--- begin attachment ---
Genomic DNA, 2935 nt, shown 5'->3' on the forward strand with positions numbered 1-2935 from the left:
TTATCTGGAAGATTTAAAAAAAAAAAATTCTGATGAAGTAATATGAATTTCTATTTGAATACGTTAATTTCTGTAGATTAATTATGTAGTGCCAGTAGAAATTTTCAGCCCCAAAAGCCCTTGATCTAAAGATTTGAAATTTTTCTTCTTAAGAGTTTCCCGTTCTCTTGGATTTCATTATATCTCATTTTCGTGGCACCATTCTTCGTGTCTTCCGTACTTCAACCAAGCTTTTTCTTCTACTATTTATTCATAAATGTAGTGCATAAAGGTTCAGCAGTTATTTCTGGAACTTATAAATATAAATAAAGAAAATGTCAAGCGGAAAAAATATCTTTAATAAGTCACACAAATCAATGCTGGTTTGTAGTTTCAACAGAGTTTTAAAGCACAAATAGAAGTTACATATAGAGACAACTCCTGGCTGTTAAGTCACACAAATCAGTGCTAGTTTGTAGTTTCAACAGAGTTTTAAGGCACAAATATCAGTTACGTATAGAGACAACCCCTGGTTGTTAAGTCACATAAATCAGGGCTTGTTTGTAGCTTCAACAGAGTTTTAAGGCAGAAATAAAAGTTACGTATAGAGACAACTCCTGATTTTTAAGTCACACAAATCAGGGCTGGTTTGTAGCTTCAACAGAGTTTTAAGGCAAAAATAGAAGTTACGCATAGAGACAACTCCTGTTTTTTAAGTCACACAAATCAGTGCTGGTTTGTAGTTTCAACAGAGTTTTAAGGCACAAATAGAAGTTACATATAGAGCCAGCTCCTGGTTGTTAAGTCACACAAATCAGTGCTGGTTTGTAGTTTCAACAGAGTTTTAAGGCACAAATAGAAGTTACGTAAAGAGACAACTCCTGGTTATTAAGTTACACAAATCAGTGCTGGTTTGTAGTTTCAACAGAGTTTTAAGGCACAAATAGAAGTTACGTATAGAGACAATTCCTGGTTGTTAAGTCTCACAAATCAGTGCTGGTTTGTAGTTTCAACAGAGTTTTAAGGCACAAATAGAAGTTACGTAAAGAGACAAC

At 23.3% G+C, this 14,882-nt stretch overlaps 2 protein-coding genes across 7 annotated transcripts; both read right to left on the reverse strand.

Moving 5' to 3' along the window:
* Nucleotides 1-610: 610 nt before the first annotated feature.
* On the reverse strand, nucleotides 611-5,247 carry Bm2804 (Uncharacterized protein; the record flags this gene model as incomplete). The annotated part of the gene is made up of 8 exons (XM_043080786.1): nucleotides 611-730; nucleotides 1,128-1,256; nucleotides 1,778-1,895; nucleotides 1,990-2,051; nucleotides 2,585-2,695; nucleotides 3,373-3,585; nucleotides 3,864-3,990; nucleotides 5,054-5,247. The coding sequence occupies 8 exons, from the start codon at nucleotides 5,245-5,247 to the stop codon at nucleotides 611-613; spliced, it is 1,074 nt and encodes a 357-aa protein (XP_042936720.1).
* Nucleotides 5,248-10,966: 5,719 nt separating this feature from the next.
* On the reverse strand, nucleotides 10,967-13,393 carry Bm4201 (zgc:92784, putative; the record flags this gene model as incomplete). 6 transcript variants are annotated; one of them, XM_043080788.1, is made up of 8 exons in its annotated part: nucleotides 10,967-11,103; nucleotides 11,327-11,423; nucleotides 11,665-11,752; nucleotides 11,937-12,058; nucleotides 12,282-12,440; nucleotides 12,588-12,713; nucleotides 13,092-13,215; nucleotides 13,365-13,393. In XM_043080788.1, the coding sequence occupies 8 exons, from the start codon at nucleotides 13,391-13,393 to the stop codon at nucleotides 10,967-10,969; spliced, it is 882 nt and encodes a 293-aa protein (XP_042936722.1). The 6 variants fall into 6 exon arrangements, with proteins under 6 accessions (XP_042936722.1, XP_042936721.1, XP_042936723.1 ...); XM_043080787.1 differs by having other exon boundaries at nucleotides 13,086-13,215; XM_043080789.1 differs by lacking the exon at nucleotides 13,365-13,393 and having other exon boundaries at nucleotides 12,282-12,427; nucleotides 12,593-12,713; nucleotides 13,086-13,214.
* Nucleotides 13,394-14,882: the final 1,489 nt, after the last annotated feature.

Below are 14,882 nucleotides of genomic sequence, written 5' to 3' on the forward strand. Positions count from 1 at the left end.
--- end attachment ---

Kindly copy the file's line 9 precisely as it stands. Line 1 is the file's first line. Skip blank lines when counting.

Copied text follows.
* Nucleotides 13,394-14,882: the final 1,489 nt, after the last annotated feature.